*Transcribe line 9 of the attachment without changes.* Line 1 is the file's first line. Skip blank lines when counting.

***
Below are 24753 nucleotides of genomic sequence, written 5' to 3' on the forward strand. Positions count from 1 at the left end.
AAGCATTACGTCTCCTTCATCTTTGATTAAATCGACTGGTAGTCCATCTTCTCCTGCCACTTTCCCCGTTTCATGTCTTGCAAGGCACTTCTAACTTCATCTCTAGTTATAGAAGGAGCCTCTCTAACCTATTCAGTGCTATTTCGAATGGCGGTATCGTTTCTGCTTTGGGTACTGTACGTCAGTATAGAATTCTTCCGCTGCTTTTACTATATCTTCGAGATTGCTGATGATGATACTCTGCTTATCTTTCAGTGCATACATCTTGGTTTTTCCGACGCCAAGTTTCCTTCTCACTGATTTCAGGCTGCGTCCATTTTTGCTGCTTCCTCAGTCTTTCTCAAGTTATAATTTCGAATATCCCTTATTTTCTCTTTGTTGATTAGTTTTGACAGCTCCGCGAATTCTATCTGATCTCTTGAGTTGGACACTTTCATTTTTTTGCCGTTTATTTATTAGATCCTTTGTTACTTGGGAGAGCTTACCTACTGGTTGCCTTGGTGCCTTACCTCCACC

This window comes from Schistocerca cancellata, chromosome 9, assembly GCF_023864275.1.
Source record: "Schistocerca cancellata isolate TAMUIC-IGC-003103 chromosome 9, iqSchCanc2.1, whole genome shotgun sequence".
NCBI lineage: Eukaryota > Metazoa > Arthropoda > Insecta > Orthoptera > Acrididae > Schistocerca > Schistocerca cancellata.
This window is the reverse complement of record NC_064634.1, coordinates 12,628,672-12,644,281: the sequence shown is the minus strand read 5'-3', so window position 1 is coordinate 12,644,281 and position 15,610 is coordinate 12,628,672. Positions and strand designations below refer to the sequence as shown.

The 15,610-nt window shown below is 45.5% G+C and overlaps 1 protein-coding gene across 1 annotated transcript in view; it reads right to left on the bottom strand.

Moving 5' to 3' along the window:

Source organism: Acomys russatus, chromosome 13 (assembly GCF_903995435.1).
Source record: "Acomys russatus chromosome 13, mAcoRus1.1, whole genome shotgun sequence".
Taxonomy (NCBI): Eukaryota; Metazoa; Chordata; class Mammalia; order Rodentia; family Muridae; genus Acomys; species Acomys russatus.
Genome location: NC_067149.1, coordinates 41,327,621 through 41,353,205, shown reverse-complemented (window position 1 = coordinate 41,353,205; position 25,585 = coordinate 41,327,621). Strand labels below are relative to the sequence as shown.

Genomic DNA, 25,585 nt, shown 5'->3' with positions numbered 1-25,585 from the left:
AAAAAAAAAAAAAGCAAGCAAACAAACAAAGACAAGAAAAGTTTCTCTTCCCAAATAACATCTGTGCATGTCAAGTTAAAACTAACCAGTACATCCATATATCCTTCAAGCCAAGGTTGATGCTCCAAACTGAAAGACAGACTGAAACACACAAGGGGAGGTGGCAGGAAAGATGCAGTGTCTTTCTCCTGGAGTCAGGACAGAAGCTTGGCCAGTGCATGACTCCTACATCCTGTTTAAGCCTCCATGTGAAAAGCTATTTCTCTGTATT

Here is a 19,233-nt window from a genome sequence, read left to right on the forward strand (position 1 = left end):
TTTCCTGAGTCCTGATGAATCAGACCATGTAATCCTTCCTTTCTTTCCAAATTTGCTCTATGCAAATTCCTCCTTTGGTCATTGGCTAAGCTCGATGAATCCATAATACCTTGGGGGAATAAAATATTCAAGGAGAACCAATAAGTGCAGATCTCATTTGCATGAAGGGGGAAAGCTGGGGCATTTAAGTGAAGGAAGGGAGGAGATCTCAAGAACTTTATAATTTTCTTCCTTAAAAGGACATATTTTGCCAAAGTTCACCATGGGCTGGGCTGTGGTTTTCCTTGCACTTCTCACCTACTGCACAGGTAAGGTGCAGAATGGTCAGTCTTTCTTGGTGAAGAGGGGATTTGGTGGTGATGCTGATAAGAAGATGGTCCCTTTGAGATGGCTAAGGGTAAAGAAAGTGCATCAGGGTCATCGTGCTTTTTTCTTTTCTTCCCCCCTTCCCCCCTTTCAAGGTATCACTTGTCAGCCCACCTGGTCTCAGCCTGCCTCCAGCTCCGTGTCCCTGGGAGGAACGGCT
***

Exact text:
Source organism: Acomys russatus, chromosome 13 (assembly GCF_903995435.1).